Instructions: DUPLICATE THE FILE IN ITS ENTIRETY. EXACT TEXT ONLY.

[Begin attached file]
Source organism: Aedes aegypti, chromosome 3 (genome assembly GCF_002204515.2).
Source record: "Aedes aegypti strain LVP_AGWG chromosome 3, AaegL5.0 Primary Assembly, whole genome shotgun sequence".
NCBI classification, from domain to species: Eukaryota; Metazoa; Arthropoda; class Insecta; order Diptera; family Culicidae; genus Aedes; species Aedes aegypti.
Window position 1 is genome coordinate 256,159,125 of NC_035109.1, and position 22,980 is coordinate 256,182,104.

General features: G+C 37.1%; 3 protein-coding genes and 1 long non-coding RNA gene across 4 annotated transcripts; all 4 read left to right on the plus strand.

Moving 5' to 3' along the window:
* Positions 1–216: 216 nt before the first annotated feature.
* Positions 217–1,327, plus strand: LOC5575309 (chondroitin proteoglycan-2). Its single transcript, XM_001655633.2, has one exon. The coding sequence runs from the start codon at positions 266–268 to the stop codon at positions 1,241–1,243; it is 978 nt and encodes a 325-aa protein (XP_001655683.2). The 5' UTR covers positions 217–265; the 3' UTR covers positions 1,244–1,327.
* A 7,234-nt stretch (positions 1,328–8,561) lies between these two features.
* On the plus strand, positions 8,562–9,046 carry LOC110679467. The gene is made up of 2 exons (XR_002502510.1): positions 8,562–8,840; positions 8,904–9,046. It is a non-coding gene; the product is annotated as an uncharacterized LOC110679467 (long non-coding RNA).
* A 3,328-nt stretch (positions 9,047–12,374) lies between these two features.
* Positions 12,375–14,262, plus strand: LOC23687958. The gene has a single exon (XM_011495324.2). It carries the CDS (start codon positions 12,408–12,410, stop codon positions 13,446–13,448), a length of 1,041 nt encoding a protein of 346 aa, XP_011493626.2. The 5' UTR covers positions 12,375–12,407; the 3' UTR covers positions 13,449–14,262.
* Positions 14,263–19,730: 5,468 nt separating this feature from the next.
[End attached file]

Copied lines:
Source organism: Aedes aegypti, chromosome 3 (genome assembly GCF_002204515.2).
Source record: "Aedes aegypti strain LVP_AGWG chromosome 3, AaegL5.0 Primary Assembly, whole genome shotgun sequence".
NCBI classification, from domain to species: Eukaryota; Metazoa; Arthropoda; class Insecta; order Diptera; family Culicidae; genus Aedes; species Aedes aegypti.
Window position 1 is genome coordinate 256,159,125 of NC_035109.1, and position 22,980 is coordinate 256,182,104.

General features: G+C 37.1%; 3 protein-coding genes and 1 long non-coding RNA gene across 4 annotated transcripts; all 4 read left to right on the plus strand.

Moving 5' to 3' along the window:
* Positions 1–216: 216 nt before the first annotated feature.
* Positions 217–1,327, plus strand: LOC5575309 (chondroitin proteoglycan-2). Its single transcript, XM_001655633.2, has one exon. The coding sequence runs from the start codon at positions 266–268 to the stop codon at positions 1,241–1,243; it is 978 nt and encodes a 325-aa protein (XP_001655683.2). The 5' UTR covers positions 217–265; the 3' UTR covers positions 1,244–1,327.
* A 7,234-nt stretch (positions 1,328–8,561) lies between these two features.
* On the plus strand, positions 8,562–9,046 carry LOC110679467. The gene is made up of 2 exons (XR_002502510.1): positions 8,562–8,840; positions 8,904–9,046. It is a non-coding gene; the product is annotated as an uncharacterized LOC110679467 (long non-coding RNA).
* A 3,328-nt stretch (positions 9,047–12,374) lies between these two features.
* Positions 12,375–14,262, plus strand: LOC23687958. The gene has a single exon (XM_011495324.2). It carries the CDS (start codon positions 12,408–12,410, stop codon positions 13,446–13,448), a length of 1,041 nt encoding a protein of 346 aa, XP_011493626.2. The 5' UTR covers positions 12,375–12,407; the 3' UTR covers positions 13,449–14,262.
* Positions 14,263–19,730: 5,468 nt separating this feature from the next.